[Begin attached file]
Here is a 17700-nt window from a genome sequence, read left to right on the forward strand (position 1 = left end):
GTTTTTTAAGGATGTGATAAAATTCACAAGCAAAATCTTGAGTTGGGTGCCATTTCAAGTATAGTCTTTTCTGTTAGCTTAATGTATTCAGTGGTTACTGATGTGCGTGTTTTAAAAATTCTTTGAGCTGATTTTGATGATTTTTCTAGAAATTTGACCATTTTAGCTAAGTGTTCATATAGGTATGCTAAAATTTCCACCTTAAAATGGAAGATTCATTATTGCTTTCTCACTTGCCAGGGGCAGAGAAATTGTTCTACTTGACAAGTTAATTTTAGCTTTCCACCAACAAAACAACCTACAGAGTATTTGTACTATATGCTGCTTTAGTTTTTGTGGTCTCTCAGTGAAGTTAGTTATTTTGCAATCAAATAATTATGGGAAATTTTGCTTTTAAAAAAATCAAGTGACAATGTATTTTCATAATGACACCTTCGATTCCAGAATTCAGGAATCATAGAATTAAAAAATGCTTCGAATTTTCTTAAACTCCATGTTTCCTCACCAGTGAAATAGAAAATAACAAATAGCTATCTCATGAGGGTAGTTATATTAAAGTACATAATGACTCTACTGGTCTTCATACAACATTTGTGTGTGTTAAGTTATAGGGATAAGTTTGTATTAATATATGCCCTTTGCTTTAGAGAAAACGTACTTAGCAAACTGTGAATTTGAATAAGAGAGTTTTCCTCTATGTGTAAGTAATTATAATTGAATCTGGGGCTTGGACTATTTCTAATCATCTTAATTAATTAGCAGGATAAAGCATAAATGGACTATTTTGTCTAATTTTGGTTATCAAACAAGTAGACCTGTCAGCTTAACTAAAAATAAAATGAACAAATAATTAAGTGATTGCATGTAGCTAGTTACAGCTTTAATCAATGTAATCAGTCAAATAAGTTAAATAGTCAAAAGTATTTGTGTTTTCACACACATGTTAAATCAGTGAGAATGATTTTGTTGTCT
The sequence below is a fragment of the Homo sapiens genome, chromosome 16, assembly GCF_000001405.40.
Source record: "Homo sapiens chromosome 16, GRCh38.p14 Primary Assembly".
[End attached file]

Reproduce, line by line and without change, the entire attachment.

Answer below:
Here is a 17700-nt window from a genome sequence, read left to right on the forward strand (position 1 = left end):
GTTTTTTAAGGATGTGATAAAATTCACAAGCAAAATCTTGAGTTGGGTGCCATTTCAAGTATAGTCTTTTCTGTTAGCTTAATGTATTCAGTGGTTACTGATGTGCGTGTTTTAAAAATTCTTTGAGCTGATTTTGATGATTTTTCTAGAAATTTGACCATTTTAGCTAAGTGTTCATATAGGTATGCTAAAATTTCCACCTTAAAATGGAAGATTCATTATTGCTTTCTCACTTGCCAGGGGCAGAGAAATTGTTCTACTTGACAAGTTAATTTTAGCTTTCCACCAACAAAACAACCTACAGAGTATTTGTACTATATGCTGCTTTAGTTTTTGTGGTCTCTCAGTGAAGTTAGTTATTTTGCAATCAAATAATTATGGGAAATTTTGCTTTTAAAAAAATCAAGTGACAATGTATTTTCATAATGACACCTTCGATTCCAGAATTCAGGAATCATAGAATTAAAAAATGCTTCGAATTTTCTTAAACTCCATGTTTCCTCACCAGTGAAATAGAAAATAACAAATAGCTATCTCATGAGGGTAGTTATATTAAAGTACATAATGACTCTACTGGTCTTCATACAACATTTGTGTGTGTTAAGTTATAGGGATAAGTTTGTATTAATATATGCCCTTTGCTTTAGAGAAAACGTACTTAGCAAACTGTGAATTTGAATAAGAGAGTTTTCCTCTATGTGTAAGTAATTATAATTGAATCTGGGGCTTGGACTATTTCTAATCATCTTAATTAATTAGCAGGATAAAGCATAAATGGACTATTTTGTCTAATTTTGGTTATCAAACAAGTAGACCTGTCAGCTTAACTAAAAATAAAATGAACAAATAATTAAGTGATTGCATGTAGCTAGTTACAGCTTTAATCAATGTAATCAGTCAAATAAGTTAAATAGTCAAAAGTATTTGTGTTTTCACACACATGTTAAATCAGTGAGAATGATTTTGTTGTCT
The sequence below is a fragment of the Homo sapiens genome, chromosome 16, assembly GCF_000001405.40.
Source record: "Homo sapiens chromosome 16, GRCh38.p14 Primary Assembly".